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A tablespoon is a large spoon used for serving or eating. In many English-speaking regions, the term now refers to a large spoon used for serving, however, in some regions, including parts of Canada, it is the largest type of spoon used for eating. By extension, the term is used as a measure of volume in cooking. In this capacity, it is most commonly abbreviated tbsp or T, and occasionally referred to as a tablespoonful to distinguish it from the utensil. The unit of measurement varies by region: a United States tablespoon is approximately 14.8 ml (0.50 US fl oz), a United Kingdom and Canadian tablespoon is exactly 15 ml (0.51 US fl oz), and an Australian tablespoon is 20 ml (0.68 US fl oz). The capacity of the utensil (as opposed to the measurement) is not defined by law or custom and bears no particular relation to the measurement.
Before about 1700, it was customary for Europeans to bring their own spoons to the table. Spoons were carried as personal property in much the same way as people today carry wallets, key rings, etc. From about 1700 the place setting became popular, and with it the "table-spoon", "table-fork" and "table-knife". Around the same time the tea-spoon and dessert-spoon first appeared, and the table-spoon was reserved for eating soup. The 18th century witnessed a proliferation of different sorts of spoons, including the mustard-spoon, salt-spoon, coffee-spoon, and soup-spoon.
In the late 19th century UK, the dessert-spoon and soup-spoon began to displace the table-spoon as the primary implement for eating from a bowl, at which point the name "table-spoon" took on a secondary meaning as a much larger serving spoon. At the time the first edition of the Oxford English Dictionary was published in 1928, "tablespoon" (which by then was no longer hyphenated) still had two definitions in the UK: the original definition (eating spoon) and the new definition (serving spoon).
Victorian and Edwardian era tablespoons used in the UK are often 25 ml (0.85 US fl oz) or sometimes larger. They are used only for preparing and serving food, not as part of a place-setting. Common tablespoons intended for use as cutlery (called dessert spoons in the UK, where a tablespoon is always a serving spoon) usually hold 7–14 ml (0.24–0.47 US fl oz), considerably less than some tablespoons used for serving.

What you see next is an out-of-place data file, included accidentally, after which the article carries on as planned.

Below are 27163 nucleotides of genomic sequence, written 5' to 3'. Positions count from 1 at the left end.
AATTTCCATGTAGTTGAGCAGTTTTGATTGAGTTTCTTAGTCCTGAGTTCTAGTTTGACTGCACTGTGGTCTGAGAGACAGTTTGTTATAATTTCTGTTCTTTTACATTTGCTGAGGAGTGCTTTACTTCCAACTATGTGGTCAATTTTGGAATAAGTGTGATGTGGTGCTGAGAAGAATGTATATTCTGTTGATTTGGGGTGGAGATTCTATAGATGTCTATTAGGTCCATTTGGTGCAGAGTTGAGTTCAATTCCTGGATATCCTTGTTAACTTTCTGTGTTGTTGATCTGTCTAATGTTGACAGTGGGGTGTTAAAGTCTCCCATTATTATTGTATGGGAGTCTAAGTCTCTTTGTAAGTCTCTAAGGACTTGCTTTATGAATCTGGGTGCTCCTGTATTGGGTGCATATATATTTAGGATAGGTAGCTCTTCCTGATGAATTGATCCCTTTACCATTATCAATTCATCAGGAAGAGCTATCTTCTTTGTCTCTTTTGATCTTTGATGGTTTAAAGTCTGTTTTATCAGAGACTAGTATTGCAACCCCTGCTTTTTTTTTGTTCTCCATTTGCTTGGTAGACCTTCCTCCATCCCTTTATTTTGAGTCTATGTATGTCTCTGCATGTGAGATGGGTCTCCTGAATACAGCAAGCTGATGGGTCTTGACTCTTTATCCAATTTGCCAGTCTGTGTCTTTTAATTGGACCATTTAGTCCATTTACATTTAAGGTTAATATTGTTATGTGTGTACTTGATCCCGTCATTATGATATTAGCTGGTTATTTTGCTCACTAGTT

In recipes, an abbreviation like tbsp. is usually used to refer to a tablespoon, to differentiate it from the smaller teaspoon (tsp.). Some authors additionally capitalize the abbreviation, as Tbsp., while leaving tsp. in lower case, to emphasize that the larger tablespoon, rather than the smaller teaspoon, is wanted. The tablespoon abbreviation is sometimes further abbreviated to "Tb." or T.
In most places except Australia, one tablespoon equals three teaspoons—and one tablespoon is 14.8 ml (0.50 US fl oz) or 15 ml (0.51 US fl oz).
The traditional US interpretation of the tablespoon as a unit of volume is:
In nutrition labeling in the US and the UK, a tablespoon is defined as 15 ml (0.51 US fl oz).
A metric tablespoon is exactly equal to 15 ml (0.51 US fl oz).
The Australian definition of the tablespoon as a unit of volume is:
For dry ingredients, if a recipe calls for a level tablespoon, the usual meaning without further qualification, is measured by filling the spoon and scraping it level. In contrast, a heaped, heaping, or rounded spoonful is not leveled off, and includes a heap above the spoon. The exact volume of a heaped tablespoon depends somewhat on the shape and curvature of the measuring spoon being used, and so is not a precise unit of measurement.
In the 18th century, the table-spoon became an unofficial unit of the Apothecaries' system of measures, equal to 4 drams or 1⁄2 fl oz. It was more commonly known by the Latin cochleare majus (abbreviated cochl. maj.) or, in Apothecaries' notation, f℥ss or f℥ß.
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